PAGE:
Monday, April 28, 2014
Weathering the weather
It's on, folks! Tornado season, at least in the Twister Belt of the United States, is here. And if the states of the Southeast are in the buckle of the belt, then I'm pretty sure the little county in Tennessee I sit in is the prong. There's about five or six counties in central northern Alabama bordered by three counties in southern central Tennessee, and Lincoln County sits squarely between the other two. And Fayetteville is pretty much dead center Lincoln County. Yep, I'm pretty certain that we are the prong.
I suspect that all media programming this evening will be interrupted by solemn looking and speaking men and women with huge radar screens of reds and yellows and purples and they will be talking about supercells and hooks and vertical wind shear. In fact, the most likely scenario will be that weather alerts will be interrupted by five minute segments of regular programming.
Listen. I'm not trying to minimize this. I just think we all did a lot better when we knew a lot less. I know that tornadoes do a ton of property damage every year, all over the country, and that many people lose their lives to them. But having to sit and listen to weather men and women...excuse me...meteorologists...induce their audiences into a frenzy of fear seems counterproductive. Especially if you consider that the chances of a particular house in a tornado prone area has only around a one in 10 million chance of being struck. (Please don't hold me to my statistics. I'm not a statistician, as my close friends will tell you. But I do consult several choices before reaching a conclusion. Thank you, Google.)
When I was a kid, I barely remember how much information we received about violent weather. Of course, that had to travel via Pony Express and then, later, telegraph, so that's understandable. I'm pretty sure that I simply consulted my parents or grandparents as to their opinion, and I don't really remember anyone freaking out or being even mildly concerned about it. There was a great deal more conversation around what weather had occurred the day before than what weather would occur later in the day or tomorrow.
... if I put my cavalier attitude aside for a moment and look into facts instead of the vacuum of my skull, I discover enough information to cause a few beads of sweat to trickle from my armpits.
On February 29, 1952, an F-4 (207-260 mph winds) struck Fayetteville, Tennessee and was on the ground continuously for seven miles. It destroyed 139 homes, wreaked major damage to 152 more, and took two lives. One hundred and sixty-six people were injured. This was the 4th tornado that followed more or less a similar track over a 100 year period.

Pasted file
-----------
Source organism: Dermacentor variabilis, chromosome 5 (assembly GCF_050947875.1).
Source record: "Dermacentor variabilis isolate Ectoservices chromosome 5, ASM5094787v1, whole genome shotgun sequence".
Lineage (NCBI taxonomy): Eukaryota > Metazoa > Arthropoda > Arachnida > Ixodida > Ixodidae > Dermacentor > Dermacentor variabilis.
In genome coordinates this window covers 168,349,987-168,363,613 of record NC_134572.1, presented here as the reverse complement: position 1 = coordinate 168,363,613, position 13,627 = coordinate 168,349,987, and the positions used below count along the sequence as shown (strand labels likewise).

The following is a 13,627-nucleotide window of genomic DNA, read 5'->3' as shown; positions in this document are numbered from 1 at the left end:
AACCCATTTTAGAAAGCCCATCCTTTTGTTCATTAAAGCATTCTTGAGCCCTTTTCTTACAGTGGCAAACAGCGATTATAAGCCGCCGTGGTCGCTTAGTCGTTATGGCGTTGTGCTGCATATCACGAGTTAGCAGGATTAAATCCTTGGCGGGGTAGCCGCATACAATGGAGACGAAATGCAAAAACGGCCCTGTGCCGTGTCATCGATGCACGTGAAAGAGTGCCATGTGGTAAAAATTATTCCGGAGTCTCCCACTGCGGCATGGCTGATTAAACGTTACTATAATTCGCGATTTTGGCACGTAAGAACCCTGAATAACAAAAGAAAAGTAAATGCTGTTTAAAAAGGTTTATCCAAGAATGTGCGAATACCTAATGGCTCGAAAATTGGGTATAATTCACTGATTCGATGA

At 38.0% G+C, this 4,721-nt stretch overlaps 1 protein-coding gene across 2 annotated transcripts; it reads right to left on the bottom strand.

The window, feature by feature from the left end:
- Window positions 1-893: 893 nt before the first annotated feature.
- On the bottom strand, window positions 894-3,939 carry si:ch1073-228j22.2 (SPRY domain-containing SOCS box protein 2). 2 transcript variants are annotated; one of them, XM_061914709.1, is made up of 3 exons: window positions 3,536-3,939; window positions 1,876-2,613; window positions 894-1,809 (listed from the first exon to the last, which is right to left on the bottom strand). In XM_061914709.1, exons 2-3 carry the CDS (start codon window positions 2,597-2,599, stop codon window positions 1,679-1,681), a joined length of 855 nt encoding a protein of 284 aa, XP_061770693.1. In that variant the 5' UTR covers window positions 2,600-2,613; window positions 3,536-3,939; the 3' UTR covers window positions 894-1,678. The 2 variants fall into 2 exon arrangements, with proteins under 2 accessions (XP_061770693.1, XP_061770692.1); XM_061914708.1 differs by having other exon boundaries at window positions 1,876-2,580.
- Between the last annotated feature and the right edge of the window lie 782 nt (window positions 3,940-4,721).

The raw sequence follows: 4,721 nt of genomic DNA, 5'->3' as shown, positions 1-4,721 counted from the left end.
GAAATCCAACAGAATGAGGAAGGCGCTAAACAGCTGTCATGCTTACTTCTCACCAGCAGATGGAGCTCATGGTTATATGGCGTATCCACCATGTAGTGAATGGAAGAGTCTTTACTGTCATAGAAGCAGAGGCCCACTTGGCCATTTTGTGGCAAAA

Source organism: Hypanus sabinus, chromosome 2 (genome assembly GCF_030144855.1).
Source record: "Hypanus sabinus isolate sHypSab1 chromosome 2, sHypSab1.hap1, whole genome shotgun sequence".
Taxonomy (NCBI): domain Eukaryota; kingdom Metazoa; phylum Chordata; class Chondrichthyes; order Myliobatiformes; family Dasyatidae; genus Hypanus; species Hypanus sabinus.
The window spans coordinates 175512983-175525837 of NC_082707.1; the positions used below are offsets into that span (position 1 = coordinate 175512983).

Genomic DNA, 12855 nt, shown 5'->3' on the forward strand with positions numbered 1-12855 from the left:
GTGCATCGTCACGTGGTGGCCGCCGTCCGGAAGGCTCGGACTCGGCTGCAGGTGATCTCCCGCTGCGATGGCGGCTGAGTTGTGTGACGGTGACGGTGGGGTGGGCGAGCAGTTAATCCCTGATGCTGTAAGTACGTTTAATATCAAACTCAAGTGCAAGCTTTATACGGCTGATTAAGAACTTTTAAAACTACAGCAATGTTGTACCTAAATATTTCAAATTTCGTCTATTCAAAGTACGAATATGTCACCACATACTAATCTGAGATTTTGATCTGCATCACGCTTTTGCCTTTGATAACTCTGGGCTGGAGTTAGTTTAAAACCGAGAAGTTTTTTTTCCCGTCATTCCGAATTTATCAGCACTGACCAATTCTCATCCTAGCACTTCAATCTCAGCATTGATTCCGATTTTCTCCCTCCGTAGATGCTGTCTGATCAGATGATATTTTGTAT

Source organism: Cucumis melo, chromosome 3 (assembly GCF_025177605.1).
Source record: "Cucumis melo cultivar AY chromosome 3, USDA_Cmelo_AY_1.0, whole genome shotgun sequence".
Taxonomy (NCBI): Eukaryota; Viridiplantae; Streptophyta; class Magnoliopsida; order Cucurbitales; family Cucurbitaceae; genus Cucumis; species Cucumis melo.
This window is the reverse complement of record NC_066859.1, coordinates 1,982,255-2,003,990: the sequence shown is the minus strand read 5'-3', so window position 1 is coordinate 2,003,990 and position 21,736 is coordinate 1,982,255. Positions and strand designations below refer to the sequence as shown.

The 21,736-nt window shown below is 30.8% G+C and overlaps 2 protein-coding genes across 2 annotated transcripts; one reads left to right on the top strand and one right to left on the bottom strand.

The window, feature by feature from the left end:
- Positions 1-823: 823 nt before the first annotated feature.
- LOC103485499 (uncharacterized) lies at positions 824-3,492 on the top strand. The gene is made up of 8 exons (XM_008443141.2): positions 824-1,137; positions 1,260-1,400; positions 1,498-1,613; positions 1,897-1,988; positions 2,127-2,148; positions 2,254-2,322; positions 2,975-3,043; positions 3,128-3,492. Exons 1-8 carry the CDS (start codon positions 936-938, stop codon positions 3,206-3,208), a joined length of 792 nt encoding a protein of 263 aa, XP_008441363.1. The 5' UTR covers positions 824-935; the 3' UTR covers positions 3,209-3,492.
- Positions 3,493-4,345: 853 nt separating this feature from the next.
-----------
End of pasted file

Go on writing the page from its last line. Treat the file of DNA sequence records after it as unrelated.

On April 29, 1974, two F5s slammed into the Fayetteville and surrounding area, taking six lives in Tennessee and destroying over 1000 buildings.
In all, around 40 tornadoes have toggled the prong of the Twister Belt since 1890.
Uh...that's about one every three years. Looking more closely, there have been 15 since 2000.
So, listen...instead of me sitting here on the south side of the house and typing away at this keyboard as the sky turns to heavy lead all above me, I'll cozy up to the TV and find me some really wise meteorologists to spend some time with. With my wife, the leashes for my dogs, and a fully charged iPhone with a flashlight app.
You see, Toto, we aren't in Kansas anymore. But we are in Tennessee, right square in the doggone prong of the Twister Belt. And that's close enough for me.
Update: 11:28 p.m. CDT...a large tornado touched down in Kelso, TN this evening at around 8:45. The family farm of 175 years took a direct hit. Early reports from Ryan and Callie Hardiman, our co-farmers, is that the buildings didn't suffer a great deal of damage...just some fallen trees. However, and this is in the dark of night, it appears that the land...the trees, the fields, the pastures, the bottom...was devastated. Many head of cattle and calves are unaccounted for. I try not to be angry. I try not to be hurt. I try to put this in the perspective that there has been a lot of devastation over the past couple of days with more on the menu tomorrow. I try to put it in the perspective that lives have been lost. I try to be thankful. As soon as first light appears tomorrow, Geri and I will try to make our way to the farm. We believe our domestic animals are fine. We believe that there is superficial house and barn damage that can be repaired. We fear for the cows and cattle. But I most am dreading the moment my eyes first encounter the devastated land, the century old trees cut down to trunk size or completely pulled up by their roots. I'm dreading gazing upon the ravaged beauty of "the farm," a sight that has brought me many years of joy and peace. And I will probably be angry. And more than sad. I'll just try to make it short and not wallow in it. And get busy trying to put things back together again.